|Net cash provided by financing activities||$||273.5 ||$||37.7 |
Net cash used in operating activities for the year ended December 31, 2021 was $95.1 million, which was an increase of net cash used of $62.9 million from $32.2 million for the year ended December 31, 2020. Cash used during this period included $144.3 million from net loss for the year ended December 31, 2021, excluding the impact of changes in fair value of our outstanding warrants, depreciation expense and stock-based compensation and other non-cash expenses. Net cash provided by changes in our operating assets and liabilities increased by $51.5 million, which is primarily attributable to ceded reinsurance premiums, reinsurance recoverable on unpaid losses, accounts payable and accrued expense, prepaid reinsurance premium, premiums receivable which outpaced reinsurance recoverable on paid losses, partially offset by an increase in paid claims on loss and LAE reserves year over year.
Net cash used in operating activities for the year ended December 31, 2020 was $32.2 million. Cash used during this period included $29.8 million from net loss for the year ended December 31, 2020, excluding the impact of changes in fair value of our outstanding warrants, depreciation expense and stock-based compensation and other non-cash expenses. Net cash provided by changes in our operating assets and liabilities decreased by $2.4 million, which is primarily attributable to ceded reinsurance premiums, reinsurance recoverable on unpaid losses, accounts payable and accrued expense, prepaid reinsurance premium, premiums receivable which outpaced reinsurance recoverable on paid losses, prepaid expenses and other, unearned premium reserve, and loss and LAE reserves.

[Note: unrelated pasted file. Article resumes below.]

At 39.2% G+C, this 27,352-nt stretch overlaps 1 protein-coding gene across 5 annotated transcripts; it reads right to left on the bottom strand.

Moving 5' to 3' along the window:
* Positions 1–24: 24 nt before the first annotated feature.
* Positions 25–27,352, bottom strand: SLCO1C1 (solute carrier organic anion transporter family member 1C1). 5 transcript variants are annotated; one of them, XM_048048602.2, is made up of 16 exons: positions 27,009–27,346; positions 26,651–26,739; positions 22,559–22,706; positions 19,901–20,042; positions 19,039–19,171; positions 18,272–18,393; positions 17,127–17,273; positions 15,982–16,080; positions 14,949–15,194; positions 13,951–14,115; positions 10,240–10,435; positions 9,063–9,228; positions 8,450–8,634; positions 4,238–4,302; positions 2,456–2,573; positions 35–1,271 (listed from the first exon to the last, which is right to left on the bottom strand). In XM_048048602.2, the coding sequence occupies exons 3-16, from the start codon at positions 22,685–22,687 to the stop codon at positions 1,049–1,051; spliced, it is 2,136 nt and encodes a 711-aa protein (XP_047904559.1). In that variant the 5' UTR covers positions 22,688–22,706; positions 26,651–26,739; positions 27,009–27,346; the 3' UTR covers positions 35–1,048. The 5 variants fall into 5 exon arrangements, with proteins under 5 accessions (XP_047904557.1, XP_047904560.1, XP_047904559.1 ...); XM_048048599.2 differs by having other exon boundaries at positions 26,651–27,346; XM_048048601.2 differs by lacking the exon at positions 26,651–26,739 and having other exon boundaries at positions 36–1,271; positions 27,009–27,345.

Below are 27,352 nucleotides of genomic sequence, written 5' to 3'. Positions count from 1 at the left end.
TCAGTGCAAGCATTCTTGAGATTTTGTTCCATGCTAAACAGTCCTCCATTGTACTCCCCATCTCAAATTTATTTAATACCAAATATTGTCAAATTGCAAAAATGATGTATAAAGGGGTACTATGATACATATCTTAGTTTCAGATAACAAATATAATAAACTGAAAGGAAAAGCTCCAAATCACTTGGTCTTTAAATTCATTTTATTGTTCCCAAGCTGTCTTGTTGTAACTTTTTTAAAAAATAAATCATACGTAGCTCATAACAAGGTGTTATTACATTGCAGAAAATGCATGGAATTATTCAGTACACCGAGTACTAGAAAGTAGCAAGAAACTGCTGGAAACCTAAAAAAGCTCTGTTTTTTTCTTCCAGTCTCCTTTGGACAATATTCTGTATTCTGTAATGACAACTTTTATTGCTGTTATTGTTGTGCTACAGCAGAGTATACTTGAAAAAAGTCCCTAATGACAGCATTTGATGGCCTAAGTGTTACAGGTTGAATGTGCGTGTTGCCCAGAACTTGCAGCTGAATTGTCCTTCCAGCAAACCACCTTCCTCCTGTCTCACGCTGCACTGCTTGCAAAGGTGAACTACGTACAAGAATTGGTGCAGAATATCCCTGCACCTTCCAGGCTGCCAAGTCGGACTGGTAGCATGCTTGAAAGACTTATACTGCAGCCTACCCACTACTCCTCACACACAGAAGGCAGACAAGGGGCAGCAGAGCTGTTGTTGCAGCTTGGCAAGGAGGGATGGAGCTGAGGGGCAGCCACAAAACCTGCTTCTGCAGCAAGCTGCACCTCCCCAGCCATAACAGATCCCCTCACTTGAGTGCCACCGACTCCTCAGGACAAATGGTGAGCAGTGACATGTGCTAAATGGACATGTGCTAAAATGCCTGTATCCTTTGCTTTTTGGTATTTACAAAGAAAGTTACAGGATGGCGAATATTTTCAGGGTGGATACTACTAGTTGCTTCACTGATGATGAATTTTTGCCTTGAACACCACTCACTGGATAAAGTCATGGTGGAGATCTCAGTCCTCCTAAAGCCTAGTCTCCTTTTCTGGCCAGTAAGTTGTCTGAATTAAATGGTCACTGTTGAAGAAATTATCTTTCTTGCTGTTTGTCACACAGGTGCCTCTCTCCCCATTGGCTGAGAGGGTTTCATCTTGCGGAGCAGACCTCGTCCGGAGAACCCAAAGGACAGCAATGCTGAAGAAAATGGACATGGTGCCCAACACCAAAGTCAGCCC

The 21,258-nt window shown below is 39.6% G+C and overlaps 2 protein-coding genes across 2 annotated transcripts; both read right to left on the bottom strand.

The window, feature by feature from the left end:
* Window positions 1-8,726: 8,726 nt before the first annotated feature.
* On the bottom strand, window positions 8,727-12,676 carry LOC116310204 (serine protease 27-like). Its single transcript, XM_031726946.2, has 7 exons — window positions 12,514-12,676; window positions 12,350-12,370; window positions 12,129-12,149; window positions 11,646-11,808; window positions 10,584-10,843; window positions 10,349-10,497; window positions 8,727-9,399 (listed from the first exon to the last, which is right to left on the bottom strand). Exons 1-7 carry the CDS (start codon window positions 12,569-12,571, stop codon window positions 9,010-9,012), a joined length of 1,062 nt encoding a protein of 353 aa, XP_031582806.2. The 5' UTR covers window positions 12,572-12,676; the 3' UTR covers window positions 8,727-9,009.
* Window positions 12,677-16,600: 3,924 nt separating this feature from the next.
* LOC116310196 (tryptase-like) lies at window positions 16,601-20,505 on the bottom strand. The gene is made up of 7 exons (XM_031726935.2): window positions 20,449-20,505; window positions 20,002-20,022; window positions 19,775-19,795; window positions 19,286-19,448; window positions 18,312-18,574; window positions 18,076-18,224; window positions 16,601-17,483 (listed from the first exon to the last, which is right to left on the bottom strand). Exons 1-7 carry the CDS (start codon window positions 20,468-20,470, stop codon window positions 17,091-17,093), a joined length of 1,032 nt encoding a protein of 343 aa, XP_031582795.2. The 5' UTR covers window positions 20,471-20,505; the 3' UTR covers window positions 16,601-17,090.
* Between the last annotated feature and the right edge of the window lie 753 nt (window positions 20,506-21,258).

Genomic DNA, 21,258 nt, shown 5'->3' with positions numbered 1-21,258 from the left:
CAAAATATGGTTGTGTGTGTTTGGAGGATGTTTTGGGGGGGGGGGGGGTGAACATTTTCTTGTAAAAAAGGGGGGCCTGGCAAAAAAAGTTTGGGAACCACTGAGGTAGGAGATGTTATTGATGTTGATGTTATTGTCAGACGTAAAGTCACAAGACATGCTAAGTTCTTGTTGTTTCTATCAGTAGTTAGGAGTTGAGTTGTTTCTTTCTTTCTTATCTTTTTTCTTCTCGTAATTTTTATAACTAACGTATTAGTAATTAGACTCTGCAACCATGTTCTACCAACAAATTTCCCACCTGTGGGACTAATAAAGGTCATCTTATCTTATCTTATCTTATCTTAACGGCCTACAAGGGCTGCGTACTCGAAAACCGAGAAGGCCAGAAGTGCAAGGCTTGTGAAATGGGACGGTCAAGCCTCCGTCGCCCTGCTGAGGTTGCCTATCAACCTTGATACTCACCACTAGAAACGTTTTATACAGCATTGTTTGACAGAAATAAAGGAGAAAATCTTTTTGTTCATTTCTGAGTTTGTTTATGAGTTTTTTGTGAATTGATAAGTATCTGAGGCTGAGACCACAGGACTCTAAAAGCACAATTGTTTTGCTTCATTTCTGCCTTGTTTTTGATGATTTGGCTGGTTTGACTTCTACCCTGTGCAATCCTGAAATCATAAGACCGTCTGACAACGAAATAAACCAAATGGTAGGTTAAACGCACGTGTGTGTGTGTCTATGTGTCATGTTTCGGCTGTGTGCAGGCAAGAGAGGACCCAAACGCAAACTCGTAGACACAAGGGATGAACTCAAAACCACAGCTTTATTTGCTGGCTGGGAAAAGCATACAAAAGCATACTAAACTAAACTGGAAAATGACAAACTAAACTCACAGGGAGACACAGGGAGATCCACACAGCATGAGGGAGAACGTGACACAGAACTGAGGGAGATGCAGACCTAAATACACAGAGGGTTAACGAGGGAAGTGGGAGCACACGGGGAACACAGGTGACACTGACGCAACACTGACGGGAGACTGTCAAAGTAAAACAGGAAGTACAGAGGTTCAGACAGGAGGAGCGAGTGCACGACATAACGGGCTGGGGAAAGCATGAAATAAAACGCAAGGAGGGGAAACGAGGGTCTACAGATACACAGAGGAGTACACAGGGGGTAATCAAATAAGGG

Net cash used in investing activities for the year ended December 31, 2021 was $64.8 million compared to net cash provided by investing activities of $1.8 million during the year ended December 31, 2020, which was primarily driven by a change from net proceeds to net payments for securities, as well as continued investment in our website and software development, partially offset by a decline in investment in telematics devices, leasehold improvements, and other equipment.
Net cash provided by financing activities for the year ended December 31, 2021 was $273.5 million compared to $37.7 million in cash provided by financing activities for the year ended December 31, 2020. In February 2021, the Company completed a business combination (the “Merger”) with INSU Acquisition Corp. II (“INSU”), where the Metromile merged with a wholly-owned subsidiary of INSU, with Metromile surviving the Merger as a wholly-owned subsidiary of INSU. The increase in cash provided by financing activities is primarily due to cash received from the trust account and the private placements in connection with the Merger.
The following is a summary of material contractual obligations and commitments as of December 31, 2021: